Michael Mace, ex-Palm many years ago, has posted an interesting article on the failure of webOS.
While he takes on board the claim by Paul Mercer that the failure was in part was due to webkit being unsuitable for an application framework, he notes that a slow, under-featured operating system is normal for the first release of a product.
An operating system is an incredibly complex piece of software, just about the most complex software you can write. In the first version of an OS, the list of features you want to add is always much longer than what you can implement, there are always bugs you can’t find, and performance is always a problem. What’s worse, there is a built-in tension between those three problems — the more features you add, the more bugs you create. The more time you spend fixing bugs, the less time you have to improve performance. And so on. As a result, every new operating system, without exception, is an embarrassing set of compromises that frustrates its creators and does not deliver on the full promise of its vision.
The words are something to bear in mind when we become impatient with the slow feature add of Windows Phone 7.
The operating systems that succeed are the ones that survive long enough for their big flaws to be fixed. That happens if the OS’s supporter has a deep, multi-version commitment to it (Windows) or if the OS does something else so compelling that customers are willing to buy it despite its flaws (graphics on the Mac). Your chances are best if you have both patience and differentiation.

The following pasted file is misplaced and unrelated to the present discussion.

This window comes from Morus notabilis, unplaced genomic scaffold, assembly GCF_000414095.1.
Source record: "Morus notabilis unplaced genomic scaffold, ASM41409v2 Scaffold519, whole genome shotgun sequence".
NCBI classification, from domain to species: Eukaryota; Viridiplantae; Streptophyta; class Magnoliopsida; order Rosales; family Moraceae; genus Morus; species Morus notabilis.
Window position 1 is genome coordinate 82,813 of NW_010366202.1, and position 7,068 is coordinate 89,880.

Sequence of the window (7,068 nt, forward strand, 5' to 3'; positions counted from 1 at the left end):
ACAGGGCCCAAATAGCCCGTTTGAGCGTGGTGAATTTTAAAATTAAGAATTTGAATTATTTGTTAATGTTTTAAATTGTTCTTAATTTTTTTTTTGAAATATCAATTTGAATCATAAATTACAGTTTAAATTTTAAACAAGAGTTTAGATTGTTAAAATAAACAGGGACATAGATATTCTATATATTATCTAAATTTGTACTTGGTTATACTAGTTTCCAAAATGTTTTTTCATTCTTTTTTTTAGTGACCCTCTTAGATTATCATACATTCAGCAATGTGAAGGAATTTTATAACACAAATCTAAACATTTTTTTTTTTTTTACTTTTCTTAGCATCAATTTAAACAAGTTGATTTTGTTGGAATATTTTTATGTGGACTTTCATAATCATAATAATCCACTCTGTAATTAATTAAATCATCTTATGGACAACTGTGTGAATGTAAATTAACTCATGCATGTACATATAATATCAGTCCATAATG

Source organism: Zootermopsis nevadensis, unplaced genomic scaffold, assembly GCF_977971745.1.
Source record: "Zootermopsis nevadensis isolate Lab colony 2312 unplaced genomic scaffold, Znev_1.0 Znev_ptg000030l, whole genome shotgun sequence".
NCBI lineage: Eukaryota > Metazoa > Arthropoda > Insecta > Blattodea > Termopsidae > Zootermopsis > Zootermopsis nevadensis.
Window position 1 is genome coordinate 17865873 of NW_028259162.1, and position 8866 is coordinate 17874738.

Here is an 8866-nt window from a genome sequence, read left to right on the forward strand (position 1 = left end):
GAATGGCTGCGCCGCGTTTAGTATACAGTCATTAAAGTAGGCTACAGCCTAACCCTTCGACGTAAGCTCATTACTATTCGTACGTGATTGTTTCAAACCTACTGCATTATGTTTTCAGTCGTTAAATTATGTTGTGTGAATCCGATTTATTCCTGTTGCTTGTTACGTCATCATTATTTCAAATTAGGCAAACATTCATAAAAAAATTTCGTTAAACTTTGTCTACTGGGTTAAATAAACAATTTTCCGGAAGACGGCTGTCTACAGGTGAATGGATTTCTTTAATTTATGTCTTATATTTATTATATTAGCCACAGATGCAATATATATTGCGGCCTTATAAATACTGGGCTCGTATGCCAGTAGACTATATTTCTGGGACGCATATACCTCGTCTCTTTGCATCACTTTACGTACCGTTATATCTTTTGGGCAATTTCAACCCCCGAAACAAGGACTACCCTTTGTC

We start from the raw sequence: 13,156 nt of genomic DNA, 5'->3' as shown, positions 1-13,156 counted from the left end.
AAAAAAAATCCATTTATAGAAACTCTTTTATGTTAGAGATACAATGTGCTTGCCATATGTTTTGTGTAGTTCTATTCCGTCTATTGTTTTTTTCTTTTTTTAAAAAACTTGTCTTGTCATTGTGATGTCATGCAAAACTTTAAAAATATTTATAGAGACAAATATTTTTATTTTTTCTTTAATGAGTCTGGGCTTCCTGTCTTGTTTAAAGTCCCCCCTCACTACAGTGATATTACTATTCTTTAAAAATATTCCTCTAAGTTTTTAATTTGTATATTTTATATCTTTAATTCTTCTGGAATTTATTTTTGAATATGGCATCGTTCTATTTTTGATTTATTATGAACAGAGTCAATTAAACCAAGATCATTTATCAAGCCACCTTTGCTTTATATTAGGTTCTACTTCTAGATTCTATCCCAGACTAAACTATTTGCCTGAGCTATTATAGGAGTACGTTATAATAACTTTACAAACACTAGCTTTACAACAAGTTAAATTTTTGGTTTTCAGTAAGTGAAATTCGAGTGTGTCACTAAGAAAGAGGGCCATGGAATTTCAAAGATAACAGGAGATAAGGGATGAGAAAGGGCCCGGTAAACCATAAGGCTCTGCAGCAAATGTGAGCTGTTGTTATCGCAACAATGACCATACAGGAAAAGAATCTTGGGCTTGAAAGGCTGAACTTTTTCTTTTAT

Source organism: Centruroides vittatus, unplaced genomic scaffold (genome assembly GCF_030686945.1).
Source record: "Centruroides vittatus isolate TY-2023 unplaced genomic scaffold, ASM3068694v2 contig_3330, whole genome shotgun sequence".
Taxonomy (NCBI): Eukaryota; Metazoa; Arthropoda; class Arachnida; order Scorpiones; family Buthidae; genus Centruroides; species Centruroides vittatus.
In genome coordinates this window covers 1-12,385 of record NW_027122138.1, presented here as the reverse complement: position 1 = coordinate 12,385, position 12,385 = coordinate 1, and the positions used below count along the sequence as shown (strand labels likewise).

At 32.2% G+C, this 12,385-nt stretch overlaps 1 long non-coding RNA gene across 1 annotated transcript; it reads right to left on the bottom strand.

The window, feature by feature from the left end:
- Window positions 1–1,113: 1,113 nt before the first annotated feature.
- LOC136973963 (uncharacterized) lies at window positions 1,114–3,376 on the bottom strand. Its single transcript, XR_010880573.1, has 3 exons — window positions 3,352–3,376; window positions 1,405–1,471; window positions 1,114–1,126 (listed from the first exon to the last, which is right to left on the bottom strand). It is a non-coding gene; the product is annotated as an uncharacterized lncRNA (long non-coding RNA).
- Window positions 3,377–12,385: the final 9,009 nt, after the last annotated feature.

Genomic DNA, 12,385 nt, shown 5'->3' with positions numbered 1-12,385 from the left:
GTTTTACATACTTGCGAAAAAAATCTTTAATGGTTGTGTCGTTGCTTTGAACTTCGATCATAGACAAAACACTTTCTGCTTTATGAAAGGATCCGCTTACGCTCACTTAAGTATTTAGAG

The lesson: Who’s your daddy, and what’s your killer feature?
He notes Microsoft has the deep pockets to keep hacking away at Windows Phone 7 and make it perfect, but lacks the killer features that will make consumers buy the phones despite their flaws.
Michaelâ€™s analysis makes a lot of sense to me, and resonates with my editorial a few days ago â€“ Microsoft needs to leverage its assets to give Windows Phone 7 exclusive features which resonate with the billions of Windows users.
Make the phones instant secondary screens to PCs when plugged in via USB to PCs, make them the perfect remote access client for Windows, let them work as extra controls for all Xbox 360 games, whatever, but do something compelling and make it exclusive â€“ without exclusive features to draw customers in Windows Phone could end up as webOS 2.